Students With Disabilities Survey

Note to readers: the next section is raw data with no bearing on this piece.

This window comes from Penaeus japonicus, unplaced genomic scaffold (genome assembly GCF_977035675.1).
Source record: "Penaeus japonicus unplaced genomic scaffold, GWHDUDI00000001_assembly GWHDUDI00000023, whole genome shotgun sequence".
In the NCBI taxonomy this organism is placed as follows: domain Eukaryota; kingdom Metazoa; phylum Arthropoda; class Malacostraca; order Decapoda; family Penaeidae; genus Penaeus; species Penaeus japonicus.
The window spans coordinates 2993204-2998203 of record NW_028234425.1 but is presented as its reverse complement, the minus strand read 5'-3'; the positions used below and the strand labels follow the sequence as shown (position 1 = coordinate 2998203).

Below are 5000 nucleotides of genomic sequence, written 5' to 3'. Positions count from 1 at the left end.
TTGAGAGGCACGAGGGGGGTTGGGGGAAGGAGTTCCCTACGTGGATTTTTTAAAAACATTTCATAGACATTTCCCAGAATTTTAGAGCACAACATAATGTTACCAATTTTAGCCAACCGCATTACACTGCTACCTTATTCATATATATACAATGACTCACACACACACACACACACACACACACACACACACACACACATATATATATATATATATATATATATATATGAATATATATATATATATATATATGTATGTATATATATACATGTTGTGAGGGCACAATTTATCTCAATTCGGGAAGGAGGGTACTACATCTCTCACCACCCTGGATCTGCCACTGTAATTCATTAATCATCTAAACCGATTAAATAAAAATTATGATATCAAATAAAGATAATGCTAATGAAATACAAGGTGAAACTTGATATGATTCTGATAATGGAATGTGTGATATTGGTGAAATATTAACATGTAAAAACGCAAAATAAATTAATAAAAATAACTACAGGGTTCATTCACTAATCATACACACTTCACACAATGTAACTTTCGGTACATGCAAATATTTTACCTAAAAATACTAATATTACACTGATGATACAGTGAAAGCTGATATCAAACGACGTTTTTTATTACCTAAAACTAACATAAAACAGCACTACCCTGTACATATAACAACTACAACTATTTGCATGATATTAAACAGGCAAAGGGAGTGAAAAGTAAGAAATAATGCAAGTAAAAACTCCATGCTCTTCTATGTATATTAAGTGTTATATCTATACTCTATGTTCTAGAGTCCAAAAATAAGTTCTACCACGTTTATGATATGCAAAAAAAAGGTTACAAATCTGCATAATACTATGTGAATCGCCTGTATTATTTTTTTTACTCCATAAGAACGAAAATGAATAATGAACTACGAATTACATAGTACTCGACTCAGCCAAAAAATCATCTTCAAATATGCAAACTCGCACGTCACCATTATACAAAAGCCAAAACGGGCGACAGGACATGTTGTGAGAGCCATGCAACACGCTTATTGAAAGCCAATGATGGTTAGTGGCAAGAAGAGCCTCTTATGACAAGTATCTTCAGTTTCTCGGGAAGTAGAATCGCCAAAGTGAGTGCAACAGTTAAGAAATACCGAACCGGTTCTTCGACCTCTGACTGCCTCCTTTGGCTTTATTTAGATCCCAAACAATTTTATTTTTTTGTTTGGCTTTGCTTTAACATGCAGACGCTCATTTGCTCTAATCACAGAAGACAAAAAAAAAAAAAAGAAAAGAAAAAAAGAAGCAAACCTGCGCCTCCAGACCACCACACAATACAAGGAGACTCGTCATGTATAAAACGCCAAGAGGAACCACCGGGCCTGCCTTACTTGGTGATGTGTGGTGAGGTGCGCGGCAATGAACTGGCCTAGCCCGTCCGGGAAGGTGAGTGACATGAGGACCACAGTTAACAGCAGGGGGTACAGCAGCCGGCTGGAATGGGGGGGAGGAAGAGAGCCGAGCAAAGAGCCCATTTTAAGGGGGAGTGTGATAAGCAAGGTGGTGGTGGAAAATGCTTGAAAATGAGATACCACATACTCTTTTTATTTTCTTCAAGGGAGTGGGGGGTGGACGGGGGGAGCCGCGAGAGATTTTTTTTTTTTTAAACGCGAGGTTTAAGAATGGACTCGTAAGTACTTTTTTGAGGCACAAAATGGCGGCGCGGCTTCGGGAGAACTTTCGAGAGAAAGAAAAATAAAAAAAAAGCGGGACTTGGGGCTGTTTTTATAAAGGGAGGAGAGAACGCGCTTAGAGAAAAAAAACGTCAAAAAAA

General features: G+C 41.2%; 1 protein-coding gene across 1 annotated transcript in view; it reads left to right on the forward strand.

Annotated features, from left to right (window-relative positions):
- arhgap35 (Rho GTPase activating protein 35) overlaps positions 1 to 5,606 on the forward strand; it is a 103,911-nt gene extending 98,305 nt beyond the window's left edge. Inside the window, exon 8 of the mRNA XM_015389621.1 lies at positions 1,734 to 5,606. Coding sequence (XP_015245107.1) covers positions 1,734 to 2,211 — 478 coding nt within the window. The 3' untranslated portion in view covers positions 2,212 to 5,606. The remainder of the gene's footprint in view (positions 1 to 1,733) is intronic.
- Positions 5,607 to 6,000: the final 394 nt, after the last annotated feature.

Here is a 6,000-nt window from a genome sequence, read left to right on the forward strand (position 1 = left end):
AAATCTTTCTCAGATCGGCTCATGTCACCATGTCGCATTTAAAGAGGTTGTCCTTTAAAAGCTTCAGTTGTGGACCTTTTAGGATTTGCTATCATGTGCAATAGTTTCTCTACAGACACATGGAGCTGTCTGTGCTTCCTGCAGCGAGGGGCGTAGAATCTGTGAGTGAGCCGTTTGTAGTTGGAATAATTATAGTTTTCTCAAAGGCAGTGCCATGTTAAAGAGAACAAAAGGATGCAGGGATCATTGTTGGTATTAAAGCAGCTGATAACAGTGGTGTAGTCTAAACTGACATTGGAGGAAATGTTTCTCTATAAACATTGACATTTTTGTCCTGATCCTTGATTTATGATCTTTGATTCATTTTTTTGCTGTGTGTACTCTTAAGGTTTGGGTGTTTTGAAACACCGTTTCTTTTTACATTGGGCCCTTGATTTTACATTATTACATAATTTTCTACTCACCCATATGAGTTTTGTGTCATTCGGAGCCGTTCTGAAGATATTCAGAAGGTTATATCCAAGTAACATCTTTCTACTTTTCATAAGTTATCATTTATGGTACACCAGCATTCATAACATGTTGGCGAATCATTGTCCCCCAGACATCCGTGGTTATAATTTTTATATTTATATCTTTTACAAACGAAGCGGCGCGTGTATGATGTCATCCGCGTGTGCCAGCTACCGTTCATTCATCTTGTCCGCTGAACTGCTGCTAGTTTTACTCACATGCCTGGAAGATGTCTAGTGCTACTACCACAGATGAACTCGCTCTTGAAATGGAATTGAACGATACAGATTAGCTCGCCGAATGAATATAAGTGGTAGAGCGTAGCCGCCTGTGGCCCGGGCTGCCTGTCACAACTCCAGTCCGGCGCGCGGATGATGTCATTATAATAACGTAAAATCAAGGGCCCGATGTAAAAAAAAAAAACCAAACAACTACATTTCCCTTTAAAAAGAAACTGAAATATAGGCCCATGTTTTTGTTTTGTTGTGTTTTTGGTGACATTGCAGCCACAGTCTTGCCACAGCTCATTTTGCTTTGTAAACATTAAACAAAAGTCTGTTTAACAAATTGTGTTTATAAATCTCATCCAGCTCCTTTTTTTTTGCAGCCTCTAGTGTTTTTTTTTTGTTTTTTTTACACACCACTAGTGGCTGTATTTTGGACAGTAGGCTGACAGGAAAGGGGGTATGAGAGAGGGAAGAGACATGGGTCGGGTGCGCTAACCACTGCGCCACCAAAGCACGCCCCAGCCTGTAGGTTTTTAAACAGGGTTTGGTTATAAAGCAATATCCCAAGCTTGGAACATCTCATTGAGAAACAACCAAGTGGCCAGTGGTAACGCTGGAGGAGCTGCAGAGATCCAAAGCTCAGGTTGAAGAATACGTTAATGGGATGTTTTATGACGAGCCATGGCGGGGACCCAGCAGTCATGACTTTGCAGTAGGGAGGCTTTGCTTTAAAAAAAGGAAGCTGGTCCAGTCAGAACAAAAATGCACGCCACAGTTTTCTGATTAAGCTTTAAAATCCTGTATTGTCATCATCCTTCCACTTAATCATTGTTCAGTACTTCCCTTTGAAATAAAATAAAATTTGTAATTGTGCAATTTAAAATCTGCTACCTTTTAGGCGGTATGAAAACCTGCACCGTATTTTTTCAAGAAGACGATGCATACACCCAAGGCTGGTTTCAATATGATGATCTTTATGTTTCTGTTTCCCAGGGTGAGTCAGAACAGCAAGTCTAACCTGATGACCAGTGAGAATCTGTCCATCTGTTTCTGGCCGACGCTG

first_img 46.7 per cent of those who were not in the labour force had returned to school 69.7 per cent of employed respondents indicated their job was directly or indirectly related to their education. The survey can be found at The number of students with disabilities enrolled in post-secondary education has increased in each of the last three academic years. Over the same period, there has been a 45.5 per cent increase in the number of graduating students. In the 2007-08 academic year there were 2,600 students with disabilities enrolled in post-secondary study in Nova Scotia. A survey of former students from the 2006-07 academic year has just been completed with the results expected in the spring. College and university graduates with disabilities are finding jobs at a rate equal to their peers who are not disabled. A survey by the Department of Education found 81 per cent of graduates with disabilities were working and another seven per cent were about to start a job. This total of 88 per cent mirrors the 89 per cent of Nova Scotians 25 to 49 years old with post-secondary education who were employed in the reference year, 2007. About one-half of the graduates who were not looking for work had returned to school and about one-quarter had health issues. “We want all Nova Scotians to get the education they need to get good jobs, said Education Minister Karen Casey. “The Department of Education works hard to put in place services and supports to ensure students with challenges can succeed. The results of this survey highlight the successes and also give us information on how to improve our efforts.” The release of the report coincides with the United Nations International Day of Disabled Persons, today, Dec. 3. This year’s theme is Dignity and Justice for All of Us. The 2007 study surveyed 259 former students from the 2005-06 academic year. The students had attended the Nova Scotia Community College (NSCC) or a university in Nova Scotia. Of these, 195 had graduated while 64 withdrew before graduating. Overall, about 75 per cent of those surveyed had studied at NSCC and 25 percent had studied at a university. The former students reported a wide range of disabilities including learning, mental health, muscular/skeletal, attention deficit disorder, attention deficit/hyperactivity disorder, deafness and chronic illness. The survey is part of a five-year study, in collaboration with the Canadian Council on Learning, that is examining the graduation rate, employment and quality of life of students with disabilities. The survey also found that while the employment rate for both groups is roughly similar, 83 per cent for those that withdrew and 80 per cent for graduates, the earnings of graduates was higher. When employed in jobs related to their educational fields, the survey said university graduates earned an average of $32,941 per year and community college graduates earned $28,331 annually, while those students that withdrew earned $28,101 per year. The salaries of graduates with disabilities is roughly similar to their peers without disabilities, although they did earn about five per cent less, the survey notes. Other survey results include:last_img read more